Intervals on real terrain?
In Chris Q’s comment on The most effective intervals … ever?, he asked, “What do you think of intervals done on real terrain as opposed to trainer?”
I’ve been mulling this over for the past few days, and it gave me some big ideas that I’ll pursue later. For now, here’s my basic take:
Caught in the act: Riding the Tricross on dirt roads isn’t as “real” as ripping the Stumpy on trail, but it’s a lot less fake than riding the trainer. I can focus on pedaling — and still rip me some turns. Photo by Dylan Patterson.
An interval is a repeated effort of a defined intensity and duration performed to enhance a certain aspect of your performance.
Examples of intervals: 10 seconds max effort to improve explosive power, 30 seconds pinned to improve speed endurance, 20 minutes at threshold to help you climb better
Overall, real terrain is best. If you want to be a great rider, you must develop your skills, fitness and confidence — and learn to fully apply them to real riding situations. There’s no better way to replicate real terrain than … well … real terrain.
Using the above examples, you might sprint 10 seconds out of each corner, pin full laps at a BMX track or a hammer a technical climb on your local trail.
But there are exceptions. I can think of a couple situations when you’d want to do your intervals on fake terrain. Luckily, these cases support each other.
You don’t have access to real terrain. It’s late, snowy or you just don’t have time to ride real terrain. That’s OK. Ride the trainer. Ride the road. Hit some turns in your driveway. Lift some weights. As long as you’re working at the right intensity AND focusing on good form, this is time well spent.
You want to enhance a certain aspect of your performance. While you definitely need to put it all together on real terrain, you can get better/faster/stronger by stripping away variables and focusing on one thing at a time.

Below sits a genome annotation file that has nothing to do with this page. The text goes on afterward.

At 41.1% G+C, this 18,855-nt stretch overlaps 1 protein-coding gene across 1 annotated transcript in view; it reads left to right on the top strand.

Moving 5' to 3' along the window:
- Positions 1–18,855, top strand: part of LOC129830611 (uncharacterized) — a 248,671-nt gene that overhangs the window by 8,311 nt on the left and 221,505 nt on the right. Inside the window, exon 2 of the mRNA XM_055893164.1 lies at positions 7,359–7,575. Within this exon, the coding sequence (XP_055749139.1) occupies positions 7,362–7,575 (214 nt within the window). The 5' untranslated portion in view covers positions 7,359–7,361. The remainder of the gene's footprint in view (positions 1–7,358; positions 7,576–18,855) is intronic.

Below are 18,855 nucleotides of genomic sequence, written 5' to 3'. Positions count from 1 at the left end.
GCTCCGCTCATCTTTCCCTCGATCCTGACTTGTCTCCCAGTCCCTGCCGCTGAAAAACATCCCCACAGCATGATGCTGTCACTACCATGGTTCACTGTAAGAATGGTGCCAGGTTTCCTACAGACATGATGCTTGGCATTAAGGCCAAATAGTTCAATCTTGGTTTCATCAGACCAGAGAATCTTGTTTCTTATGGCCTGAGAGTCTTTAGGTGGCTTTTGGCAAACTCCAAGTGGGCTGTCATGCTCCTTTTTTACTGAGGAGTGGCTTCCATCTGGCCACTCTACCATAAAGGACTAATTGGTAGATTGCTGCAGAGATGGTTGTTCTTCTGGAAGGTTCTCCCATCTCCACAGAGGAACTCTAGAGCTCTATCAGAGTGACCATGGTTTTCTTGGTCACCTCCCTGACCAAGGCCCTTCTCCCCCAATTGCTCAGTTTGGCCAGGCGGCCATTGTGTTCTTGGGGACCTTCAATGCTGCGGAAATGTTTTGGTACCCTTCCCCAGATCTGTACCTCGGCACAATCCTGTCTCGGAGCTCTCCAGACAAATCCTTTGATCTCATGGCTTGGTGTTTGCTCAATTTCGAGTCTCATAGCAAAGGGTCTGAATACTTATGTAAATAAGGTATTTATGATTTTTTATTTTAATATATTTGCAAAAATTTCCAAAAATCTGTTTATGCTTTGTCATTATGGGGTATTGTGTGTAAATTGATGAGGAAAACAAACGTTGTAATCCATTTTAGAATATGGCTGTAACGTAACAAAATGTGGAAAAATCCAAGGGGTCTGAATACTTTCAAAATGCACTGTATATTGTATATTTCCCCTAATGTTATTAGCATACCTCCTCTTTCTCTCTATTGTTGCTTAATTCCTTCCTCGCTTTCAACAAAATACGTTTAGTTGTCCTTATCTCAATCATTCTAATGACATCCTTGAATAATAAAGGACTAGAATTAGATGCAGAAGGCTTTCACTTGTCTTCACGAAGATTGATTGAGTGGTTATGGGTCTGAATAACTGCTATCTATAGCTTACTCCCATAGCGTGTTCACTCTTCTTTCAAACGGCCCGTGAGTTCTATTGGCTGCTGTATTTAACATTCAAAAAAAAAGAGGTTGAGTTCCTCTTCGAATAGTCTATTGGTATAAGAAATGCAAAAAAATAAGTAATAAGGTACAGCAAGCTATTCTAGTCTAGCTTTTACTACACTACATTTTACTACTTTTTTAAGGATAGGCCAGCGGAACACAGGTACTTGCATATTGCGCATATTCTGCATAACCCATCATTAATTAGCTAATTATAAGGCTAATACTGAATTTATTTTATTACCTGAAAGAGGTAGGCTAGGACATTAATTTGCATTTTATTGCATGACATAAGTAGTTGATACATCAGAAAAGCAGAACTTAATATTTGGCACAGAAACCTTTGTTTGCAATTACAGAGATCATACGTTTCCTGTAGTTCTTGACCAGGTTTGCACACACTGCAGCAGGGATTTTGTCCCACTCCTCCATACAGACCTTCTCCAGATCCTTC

Examples of “fake” intervals: Pedal so hard on the trainer that you black out; that raises the bar for pedaling on trail. Rip figure eights until your corner knobs are gone; that helps you carve tighter and faster on trail. Pull some one-legged deadlifts; that adds power to everything you do.
These fake intervals should target your weaknesses. Your performance and fun are limited by your weakest area. By enhancing that, you elevate the rest of your game.
My current weak point is sustained seated pedaling. Spending the winter on the trainer has been great for me, not just from a fitness standpoint, but also in terms of skills and confidence. My pedaling form is now more dialed, and I know I can hammer to the point of dizziness and feel fine a minute later.
Besides: It’s late, snowy and I don’t have time to ride real terrain.
Know more. Have more fun!
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Lee, one-legged intervals on the trainer are great for boosting that seated pedaling, they make you stronger and smoother, sorta like riding on rollers. Good way to mix up otherwise boring trainer rides.
Pro style: one-legged intervals with flat pedals
The difference between real terrain and terrain simulated with a trainer is like the difference between intercourse and, well, … simulated terrain!
Unfortunately real terrain isn’t always available.
I make it a point of doing real terrain intervals at least once a week during, when weather permits.
I have found this helps a lot. I have a couple of locations and distances that I use with a combination of slight downhill and slight up hill. And yes I do pedal on the downhill.
My time frame is approx 30 sec to 1 min.
Hey, Did you guys see James Wilson’s post on interval lengths for super D this week? Very good point he is making about horsepower.
Yes! He touches on am important maxim:
If you train for speed, you can always decide to slow down and go longer.
If you train for endurance, you cannot decide to go faster. The speed just isn’t available to you.